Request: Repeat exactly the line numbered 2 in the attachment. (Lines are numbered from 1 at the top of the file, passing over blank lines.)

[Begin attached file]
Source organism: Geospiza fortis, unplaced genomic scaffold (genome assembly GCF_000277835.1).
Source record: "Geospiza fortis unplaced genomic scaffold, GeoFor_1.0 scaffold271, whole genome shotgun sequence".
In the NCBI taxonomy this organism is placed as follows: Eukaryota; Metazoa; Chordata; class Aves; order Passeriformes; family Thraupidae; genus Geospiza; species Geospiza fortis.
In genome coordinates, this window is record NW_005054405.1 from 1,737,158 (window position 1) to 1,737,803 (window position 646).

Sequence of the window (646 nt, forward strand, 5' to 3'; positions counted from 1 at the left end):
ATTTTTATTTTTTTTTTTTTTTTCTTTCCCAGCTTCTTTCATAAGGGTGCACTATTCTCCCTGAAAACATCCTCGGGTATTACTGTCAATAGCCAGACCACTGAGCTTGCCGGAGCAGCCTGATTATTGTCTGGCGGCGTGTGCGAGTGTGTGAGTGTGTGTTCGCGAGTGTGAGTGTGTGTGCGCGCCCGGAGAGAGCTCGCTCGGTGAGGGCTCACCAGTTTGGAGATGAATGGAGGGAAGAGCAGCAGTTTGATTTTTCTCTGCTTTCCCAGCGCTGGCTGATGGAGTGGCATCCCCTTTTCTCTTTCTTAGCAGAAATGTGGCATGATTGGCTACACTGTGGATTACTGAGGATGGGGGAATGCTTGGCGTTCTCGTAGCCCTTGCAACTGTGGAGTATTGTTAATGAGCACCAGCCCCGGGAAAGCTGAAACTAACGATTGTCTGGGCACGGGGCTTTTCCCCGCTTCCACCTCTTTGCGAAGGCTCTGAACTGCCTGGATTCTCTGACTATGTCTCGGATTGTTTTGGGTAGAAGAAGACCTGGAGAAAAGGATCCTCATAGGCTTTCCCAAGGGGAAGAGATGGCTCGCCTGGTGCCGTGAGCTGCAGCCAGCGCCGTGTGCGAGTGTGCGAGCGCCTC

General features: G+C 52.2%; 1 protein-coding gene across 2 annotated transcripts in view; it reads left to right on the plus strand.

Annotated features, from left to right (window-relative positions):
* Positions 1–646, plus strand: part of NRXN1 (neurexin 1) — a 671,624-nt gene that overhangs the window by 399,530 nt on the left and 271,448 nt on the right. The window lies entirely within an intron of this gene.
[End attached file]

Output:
Source record: "Geospiza fortis unplaced genomic scaffold, GeoFor_1.0 scaffold271, whole genome shotgun sequence".